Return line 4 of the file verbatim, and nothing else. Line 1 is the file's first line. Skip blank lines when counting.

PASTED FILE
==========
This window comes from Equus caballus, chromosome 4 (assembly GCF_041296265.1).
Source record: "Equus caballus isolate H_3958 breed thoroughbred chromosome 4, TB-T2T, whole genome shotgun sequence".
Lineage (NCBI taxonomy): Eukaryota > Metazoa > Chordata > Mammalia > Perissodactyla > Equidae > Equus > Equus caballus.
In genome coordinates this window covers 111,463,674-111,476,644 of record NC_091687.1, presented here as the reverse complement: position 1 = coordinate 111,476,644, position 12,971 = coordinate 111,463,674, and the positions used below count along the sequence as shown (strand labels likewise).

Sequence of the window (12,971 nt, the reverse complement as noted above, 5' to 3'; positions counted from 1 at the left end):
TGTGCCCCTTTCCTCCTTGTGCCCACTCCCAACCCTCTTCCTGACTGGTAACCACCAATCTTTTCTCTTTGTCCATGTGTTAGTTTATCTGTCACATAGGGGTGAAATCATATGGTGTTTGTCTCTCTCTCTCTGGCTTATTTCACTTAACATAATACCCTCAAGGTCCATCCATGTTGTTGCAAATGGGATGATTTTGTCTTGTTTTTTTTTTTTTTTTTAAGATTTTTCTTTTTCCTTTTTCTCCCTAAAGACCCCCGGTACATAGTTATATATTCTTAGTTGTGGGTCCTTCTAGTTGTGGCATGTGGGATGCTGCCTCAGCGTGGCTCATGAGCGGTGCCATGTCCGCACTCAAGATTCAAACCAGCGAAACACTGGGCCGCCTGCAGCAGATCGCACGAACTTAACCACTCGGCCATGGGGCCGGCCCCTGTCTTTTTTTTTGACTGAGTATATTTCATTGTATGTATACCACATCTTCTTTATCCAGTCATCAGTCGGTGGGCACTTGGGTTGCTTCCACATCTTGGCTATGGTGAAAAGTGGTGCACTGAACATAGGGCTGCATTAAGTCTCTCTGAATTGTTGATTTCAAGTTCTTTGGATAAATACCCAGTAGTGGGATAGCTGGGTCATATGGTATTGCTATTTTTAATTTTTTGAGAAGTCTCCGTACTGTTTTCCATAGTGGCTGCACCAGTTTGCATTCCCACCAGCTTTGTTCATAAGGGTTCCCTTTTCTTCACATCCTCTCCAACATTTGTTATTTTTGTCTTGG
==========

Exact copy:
In genome coordinates this window covers 111,463,674-111,476,644 of record NC_091687.1, presented here as the reverse complement: position 1 = coordinate 111,476,644, position 12,971 = coordinate 111,463,674, and the positions used below count along the sequence as shown (strand labels likewise).